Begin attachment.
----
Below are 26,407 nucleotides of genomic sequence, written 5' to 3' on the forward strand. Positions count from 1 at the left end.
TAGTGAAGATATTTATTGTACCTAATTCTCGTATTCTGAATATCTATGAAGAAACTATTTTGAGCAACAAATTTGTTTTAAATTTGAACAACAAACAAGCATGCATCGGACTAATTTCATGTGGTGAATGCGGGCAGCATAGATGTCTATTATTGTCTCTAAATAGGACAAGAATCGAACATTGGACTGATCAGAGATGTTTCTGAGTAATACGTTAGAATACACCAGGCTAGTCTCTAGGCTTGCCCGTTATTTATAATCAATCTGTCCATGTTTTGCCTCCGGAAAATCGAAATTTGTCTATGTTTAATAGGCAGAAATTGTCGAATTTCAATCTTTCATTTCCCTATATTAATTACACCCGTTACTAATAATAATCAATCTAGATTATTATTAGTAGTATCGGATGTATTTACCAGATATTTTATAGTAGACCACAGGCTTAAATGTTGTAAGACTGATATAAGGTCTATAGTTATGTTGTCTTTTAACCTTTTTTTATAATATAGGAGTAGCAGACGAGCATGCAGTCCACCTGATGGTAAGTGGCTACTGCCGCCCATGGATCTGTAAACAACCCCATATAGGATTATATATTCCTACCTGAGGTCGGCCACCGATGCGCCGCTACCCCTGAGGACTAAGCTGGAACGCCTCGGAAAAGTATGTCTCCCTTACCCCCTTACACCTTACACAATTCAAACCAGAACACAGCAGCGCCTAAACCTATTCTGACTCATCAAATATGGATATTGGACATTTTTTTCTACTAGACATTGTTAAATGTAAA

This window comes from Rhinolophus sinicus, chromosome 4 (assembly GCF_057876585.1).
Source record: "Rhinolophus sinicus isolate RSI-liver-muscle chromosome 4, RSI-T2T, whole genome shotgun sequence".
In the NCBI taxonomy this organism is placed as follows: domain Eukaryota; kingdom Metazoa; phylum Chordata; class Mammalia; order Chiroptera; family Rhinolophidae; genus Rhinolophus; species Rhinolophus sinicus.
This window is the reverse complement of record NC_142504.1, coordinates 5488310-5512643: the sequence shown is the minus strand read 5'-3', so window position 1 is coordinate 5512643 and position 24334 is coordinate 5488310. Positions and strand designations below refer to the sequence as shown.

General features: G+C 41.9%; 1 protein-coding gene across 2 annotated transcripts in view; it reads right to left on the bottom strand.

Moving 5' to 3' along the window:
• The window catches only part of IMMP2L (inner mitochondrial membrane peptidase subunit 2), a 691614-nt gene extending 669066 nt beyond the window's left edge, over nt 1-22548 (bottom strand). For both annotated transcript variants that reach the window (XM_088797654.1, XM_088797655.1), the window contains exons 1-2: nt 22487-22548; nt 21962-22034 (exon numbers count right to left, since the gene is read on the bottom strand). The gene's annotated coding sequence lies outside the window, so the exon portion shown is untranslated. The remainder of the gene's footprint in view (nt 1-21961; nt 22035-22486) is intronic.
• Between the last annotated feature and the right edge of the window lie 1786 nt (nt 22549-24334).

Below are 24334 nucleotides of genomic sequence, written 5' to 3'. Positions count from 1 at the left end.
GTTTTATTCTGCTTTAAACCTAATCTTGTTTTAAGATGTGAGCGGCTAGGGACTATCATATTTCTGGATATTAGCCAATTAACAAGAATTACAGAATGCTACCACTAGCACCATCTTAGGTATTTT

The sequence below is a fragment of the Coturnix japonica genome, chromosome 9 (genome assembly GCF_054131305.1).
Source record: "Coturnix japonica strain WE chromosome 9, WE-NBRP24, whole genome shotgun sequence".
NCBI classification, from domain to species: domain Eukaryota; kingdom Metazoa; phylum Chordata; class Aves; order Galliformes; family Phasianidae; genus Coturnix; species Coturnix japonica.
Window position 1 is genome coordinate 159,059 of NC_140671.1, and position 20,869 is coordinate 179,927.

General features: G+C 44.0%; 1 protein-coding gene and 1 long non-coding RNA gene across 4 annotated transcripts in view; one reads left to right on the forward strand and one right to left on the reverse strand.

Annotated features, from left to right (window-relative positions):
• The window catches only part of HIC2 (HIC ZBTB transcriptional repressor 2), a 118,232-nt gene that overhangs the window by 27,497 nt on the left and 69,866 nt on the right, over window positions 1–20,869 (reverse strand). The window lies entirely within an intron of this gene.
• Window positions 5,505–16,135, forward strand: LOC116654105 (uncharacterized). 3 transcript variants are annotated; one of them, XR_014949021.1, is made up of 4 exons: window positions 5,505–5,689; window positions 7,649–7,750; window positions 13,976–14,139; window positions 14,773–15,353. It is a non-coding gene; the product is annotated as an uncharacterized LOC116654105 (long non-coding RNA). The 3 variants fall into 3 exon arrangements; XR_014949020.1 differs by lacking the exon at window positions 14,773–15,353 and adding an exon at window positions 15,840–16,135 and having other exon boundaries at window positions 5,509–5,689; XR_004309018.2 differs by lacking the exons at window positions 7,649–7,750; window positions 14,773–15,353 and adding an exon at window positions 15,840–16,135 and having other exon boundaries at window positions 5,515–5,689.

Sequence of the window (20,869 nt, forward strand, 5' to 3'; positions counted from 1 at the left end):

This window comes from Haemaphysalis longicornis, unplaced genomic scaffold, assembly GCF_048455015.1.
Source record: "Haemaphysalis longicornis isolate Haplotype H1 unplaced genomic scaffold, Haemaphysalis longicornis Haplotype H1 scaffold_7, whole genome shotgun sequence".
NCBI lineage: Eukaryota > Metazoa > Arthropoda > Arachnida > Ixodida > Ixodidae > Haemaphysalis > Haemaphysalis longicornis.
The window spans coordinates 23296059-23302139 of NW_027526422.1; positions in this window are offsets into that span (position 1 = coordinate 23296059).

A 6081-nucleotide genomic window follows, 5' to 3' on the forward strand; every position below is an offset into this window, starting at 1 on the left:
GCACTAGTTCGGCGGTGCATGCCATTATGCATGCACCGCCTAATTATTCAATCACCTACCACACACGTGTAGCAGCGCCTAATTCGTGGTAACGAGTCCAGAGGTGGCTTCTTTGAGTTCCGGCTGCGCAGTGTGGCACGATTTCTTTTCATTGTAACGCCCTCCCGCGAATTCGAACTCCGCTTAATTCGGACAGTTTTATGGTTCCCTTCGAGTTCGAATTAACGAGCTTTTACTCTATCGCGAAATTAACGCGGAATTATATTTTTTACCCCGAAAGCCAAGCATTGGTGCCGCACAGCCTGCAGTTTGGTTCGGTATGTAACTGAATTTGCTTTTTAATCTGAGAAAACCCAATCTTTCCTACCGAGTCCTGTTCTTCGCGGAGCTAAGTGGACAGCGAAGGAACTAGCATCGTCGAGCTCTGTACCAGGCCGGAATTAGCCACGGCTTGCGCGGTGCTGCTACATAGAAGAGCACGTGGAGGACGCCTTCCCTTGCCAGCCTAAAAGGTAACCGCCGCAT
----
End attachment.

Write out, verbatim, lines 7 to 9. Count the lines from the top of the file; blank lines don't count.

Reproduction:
General features: G+C 41.9%; 1 protein-coding gene across 2 annotated transcripts in view; it reads right to left on the bottom strand.

Moving 5' to 3' along the window:
• The window catches only part of IMMP2L (inner mitochondrial membrane peptidase subunit 2), a 691614-nt gene extending 669066 nt beyond the window's left edge, over nt 1-22548 (bottom strand). For both annotated transcript variants that reach the window (XM_088797654.1, XM_088797655.1), the window contains exons 1-2: nt 22487-22548; nt 21962-22034 (exon numbers count right to left, since the gene is read on the bottom strand). The gene's annotated coding sequence lies outside the window, so the exon portion shown is untranslated. The remainder of the gene's footprint in view (nt 1-21961; nt 22035-22486) is intronic.